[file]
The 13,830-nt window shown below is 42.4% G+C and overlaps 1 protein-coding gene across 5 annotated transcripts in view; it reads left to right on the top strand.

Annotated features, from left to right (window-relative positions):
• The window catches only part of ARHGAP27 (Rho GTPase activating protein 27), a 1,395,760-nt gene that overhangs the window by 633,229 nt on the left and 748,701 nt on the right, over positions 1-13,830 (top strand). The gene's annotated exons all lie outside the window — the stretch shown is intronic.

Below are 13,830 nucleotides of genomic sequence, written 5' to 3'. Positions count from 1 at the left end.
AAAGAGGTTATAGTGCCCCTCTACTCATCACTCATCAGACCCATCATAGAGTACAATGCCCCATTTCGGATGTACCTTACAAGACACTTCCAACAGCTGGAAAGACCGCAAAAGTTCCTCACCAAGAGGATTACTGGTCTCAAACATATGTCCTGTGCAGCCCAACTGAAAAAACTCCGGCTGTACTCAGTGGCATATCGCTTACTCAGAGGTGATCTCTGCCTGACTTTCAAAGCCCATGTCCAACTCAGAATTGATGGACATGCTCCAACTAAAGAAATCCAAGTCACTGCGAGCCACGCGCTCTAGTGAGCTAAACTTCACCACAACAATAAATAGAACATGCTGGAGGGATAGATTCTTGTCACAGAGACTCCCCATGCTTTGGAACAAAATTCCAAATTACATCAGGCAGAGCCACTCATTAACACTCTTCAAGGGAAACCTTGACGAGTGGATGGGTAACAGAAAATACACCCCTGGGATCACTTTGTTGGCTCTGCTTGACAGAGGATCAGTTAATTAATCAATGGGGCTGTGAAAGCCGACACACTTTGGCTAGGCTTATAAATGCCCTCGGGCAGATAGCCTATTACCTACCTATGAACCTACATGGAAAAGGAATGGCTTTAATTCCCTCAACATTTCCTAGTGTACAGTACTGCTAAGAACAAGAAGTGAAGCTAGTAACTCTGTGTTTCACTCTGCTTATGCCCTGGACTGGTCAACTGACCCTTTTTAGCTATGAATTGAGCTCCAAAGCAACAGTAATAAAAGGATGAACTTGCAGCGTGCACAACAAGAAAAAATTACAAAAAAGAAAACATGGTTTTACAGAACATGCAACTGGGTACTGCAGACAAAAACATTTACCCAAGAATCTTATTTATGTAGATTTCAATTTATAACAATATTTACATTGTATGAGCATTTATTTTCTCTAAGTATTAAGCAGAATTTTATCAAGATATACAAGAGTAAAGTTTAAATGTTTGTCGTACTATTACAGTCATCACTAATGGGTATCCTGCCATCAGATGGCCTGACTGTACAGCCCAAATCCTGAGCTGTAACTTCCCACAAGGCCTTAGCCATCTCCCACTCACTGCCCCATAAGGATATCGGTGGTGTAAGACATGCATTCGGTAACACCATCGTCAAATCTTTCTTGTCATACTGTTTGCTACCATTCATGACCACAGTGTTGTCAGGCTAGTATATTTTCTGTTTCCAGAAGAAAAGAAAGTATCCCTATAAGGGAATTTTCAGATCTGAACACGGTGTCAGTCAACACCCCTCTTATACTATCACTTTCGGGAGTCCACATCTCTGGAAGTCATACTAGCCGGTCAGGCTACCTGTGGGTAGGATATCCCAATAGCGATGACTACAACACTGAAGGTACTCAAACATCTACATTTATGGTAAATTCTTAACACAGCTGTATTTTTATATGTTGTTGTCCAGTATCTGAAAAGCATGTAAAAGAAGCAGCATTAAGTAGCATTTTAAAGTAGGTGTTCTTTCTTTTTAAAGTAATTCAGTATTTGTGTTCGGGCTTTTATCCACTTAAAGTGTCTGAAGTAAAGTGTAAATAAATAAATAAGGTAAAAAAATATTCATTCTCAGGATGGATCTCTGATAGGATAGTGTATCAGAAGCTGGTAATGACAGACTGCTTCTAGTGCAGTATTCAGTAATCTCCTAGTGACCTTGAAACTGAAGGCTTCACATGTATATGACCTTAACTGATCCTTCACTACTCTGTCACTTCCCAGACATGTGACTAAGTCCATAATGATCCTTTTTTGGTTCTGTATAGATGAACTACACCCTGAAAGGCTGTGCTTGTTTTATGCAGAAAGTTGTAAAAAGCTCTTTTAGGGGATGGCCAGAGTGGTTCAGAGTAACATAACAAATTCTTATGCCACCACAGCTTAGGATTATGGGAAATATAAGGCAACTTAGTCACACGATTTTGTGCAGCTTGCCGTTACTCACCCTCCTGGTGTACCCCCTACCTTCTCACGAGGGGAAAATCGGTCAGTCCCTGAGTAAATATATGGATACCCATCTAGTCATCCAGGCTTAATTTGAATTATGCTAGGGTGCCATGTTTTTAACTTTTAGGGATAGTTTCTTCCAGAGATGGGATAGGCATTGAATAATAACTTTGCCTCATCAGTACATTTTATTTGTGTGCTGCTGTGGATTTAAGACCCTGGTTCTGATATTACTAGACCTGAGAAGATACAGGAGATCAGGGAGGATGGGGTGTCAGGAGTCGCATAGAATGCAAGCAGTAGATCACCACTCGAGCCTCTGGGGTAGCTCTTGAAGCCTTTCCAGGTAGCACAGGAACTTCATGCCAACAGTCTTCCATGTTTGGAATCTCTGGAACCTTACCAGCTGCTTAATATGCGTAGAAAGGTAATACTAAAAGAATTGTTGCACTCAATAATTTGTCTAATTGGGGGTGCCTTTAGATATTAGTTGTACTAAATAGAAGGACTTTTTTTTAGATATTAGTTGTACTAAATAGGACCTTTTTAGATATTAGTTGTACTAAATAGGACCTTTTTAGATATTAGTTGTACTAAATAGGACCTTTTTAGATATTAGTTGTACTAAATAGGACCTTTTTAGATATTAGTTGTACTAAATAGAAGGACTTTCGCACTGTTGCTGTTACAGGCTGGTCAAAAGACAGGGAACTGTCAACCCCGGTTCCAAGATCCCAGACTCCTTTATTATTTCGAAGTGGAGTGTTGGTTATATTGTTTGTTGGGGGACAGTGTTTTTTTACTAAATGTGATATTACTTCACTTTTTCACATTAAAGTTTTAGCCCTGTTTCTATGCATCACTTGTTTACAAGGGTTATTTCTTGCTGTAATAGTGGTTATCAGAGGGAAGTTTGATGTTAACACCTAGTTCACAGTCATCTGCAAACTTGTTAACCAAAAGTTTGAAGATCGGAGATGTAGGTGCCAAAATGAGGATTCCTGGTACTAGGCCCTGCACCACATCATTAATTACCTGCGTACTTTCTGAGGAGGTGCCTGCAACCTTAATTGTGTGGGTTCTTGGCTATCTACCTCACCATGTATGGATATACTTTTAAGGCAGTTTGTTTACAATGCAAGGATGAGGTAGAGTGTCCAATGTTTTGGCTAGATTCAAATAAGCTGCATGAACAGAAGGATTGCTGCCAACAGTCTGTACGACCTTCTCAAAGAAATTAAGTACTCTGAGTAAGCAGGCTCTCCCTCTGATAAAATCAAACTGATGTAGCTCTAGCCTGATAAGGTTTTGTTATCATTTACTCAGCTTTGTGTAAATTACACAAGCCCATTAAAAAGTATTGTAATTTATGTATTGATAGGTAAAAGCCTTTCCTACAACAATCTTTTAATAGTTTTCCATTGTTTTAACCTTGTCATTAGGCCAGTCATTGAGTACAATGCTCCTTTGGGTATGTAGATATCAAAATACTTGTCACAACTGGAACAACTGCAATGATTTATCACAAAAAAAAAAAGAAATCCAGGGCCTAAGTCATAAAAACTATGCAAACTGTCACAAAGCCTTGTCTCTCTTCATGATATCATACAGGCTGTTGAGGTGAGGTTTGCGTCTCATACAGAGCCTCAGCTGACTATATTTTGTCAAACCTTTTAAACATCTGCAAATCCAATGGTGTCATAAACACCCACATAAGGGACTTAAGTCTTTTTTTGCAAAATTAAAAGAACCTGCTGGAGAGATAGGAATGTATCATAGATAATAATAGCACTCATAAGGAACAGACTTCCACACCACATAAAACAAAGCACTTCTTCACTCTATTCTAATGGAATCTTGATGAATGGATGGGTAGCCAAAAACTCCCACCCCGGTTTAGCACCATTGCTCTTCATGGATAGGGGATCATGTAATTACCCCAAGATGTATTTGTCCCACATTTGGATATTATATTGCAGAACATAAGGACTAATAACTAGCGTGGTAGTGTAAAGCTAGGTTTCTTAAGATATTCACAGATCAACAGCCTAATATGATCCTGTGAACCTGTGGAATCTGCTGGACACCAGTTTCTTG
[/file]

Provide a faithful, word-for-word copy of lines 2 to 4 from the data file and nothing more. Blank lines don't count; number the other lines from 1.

Annotated features, from left to right (window-relative positions):
• The window catches only part of ARHGAP27 (Rho GTPase activating protein 27), a 1,395,760-nt gene that overhangs the window by 633,229 nt on the left and 748,701 nt on the right, over positions 1-13,830 (top strand). The gene's annotated exons all lie outside the window — the stretch shown is intronic.

Below are 13,830 nucleotides of genomic sequence, written 5' to 3'. Positions count from 1 at the left end.